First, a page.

The town of Moss and its surrounding areas have a rich industrial heritage, a flourishing art scene, and the most beaches in the whole of… Read more
In family-friendly Nesbyen, you get close to nature no matter if you’re skiing, hiking, biking or walking around in your swimwear. Read more
The mountains at Norefjell, just 90 minutes from Oslo, offer peaceful nature with a grand view. In winter, you can go skiing and snowboarding –… Read more
In Numedal the main attractions are the mountain heights, but with stave churches and medieval roots you can also get a unique glimpse of Norwegian… Read more
Between the Oslofjord and the forests lies Norway’s capital and largest city, with its vibrant social scene and special combination of nature… Read more
Enjoy an active holiday in the charming mountain village of Rauland by the foot of the Hardangervidda mountain plateau. Read more
Hadeland glassworks and The Kistefos Museum are two of Norway’s most famous cultural attractions, and you can experience them on a trip to… Read more
Rjukan is a UNESCO World Heritage Site located close to the Hardangervidda National Park. The area is known for Gaustatoppen mountain peak and the… Read more
Romerike is a green and lush region close to Oslo. Here you can visit Eidsvollsbygningen, the building where Norway's independence from Denmark… Read more
Sandefjord boasts miles of coastline, as well as a rich historical heritage. Vikings have left their mark here, as has the whaling industry. Read more
Centered on Europe’s largest waterfall, the town of Sarpsborg was founded a thousands years ago by Norway’s patron saint and most… Read more
Savalen is a village situated by the lake of the same name - and a sought after holiday destination for people searching recreation and nature-based… Read more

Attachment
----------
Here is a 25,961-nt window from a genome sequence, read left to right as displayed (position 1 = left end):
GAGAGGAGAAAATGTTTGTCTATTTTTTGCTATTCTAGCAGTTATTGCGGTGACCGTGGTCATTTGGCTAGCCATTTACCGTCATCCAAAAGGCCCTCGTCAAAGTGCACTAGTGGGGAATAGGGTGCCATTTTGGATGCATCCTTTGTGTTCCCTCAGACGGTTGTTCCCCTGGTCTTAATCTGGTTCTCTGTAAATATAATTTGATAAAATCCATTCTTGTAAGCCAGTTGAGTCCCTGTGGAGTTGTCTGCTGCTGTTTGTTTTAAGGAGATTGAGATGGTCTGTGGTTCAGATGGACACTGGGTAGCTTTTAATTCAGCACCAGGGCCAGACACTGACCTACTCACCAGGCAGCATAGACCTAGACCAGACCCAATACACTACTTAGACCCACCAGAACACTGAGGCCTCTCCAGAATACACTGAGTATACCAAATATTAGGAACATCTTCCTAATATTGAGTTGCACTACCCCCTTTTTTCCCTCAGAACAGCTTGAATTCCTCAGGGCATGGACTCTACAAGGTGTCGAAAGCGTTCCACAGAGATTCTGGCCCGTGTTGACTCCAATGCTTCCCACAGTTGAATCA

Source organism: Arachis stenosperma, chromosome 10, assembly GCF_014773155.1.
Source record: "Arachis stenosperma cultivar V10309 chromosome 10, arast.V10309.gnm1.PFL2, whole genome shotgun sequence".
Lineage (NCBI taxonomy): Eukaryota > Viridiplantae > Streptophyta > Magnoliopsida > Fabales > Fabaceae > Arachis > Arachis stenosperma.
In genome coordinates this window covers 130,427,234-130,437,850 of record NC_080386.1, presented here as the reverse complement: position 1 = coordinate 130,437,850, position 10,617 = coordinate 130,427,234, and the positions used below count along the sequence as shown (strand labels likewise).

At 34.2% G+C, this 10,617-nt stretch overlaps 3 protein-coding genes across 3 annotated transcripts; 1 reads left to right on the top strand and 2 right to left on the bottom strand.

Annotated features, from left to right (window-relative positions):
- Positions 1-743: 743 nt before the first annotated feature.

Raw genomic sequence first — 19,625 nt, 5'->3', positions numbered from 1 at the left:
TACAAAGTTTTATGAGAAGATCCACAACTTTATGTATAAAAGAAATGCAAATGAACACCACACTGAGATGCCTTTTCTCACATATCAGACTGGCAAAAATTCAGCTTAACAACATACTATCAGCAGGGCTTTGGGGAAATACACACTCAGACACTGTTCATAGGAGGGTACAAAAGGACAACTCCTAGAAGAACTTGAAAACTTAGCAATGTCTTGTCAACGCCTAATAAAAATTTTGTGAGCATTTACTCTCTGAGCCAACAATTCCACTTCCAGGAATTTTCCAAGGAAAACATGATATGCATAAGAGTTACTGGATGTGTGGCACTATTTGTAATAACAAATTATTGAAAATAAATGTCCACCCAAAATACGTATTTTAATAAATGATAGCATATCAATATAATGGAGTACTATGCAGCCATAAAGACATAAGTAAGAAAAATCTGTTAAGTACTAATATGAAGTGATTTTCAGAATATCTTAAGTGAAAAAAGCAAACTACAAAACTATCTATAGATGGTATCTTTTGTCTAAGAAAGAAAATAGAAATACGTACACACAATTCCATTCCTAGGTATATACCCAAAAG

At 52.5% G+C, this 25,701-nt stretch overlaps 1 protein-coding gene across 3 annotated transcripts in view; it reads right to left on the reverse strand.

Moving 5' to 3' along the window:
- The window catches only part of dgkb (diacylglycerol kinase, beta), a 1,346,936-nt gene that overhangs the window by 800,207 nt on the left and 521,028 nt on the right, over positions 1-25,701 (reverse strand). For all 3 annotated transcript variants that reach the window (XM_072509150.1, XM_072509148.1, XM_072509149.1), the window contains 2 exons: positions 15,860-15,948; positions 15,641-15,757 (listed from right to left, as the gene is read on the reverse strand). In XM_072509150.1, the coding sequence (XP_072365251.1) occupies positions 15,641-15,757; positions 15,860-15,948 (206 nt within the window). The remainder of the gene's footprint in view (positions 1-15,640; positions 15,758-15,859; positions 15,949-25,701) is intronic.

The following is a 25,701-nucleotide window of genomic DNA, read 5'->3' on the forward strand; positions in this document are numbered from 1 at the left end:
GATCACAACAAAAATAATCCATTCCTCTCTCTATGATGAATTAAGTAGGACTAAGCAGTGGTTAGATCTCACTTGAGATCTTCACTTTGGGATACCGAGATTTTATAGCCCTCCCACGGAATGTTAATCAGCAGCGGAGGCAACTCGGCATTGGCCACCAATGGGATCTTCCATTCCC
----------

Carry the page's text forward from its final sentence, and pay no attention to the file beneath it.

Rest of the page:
The mountains at Skeikampen have been a popular recreation area for generations. Cruise down a slope, hike up a mountain, or simply lean back and… Read more
From one of Norway’s most charming coastal towns to tall mountains and highlands, the county of Telemark is as diverse as it is beautiful. Go on… Read more
Step into the kingdom of the mythical musk oxen. Go hiking, biking, and horseback riding or visit the award-winning Viewpoint Snøhetta. Read more
The Dovrefjell mountains
A few decades ago Drammen had a reputation for being a somewhat grey industrial town. Today, however, you are greeted by fashionable surroundings and… Read more
Gudbrandsdalen is known for its lush nature, local food and fun family activities. The area boasts three national parks and offers great opportunities… Read more
Gudbrandsdalen valley
Get to know this charming, medium-sized city on the banks of Mjøsa, Norway’s largest lake. Experience a rich cultural life and one of the… Read more
Jotunheimen is a massive mountain area in Eastern Norway, home to Norway’s two highest mountains, Galdhøpiggen and Glittertind. Other… Read more
Lillehammer is located in the lush Gudbrandsdalen valley in Eastern Norway and offers a mix of culture, family fun, and outdoor activities. Read more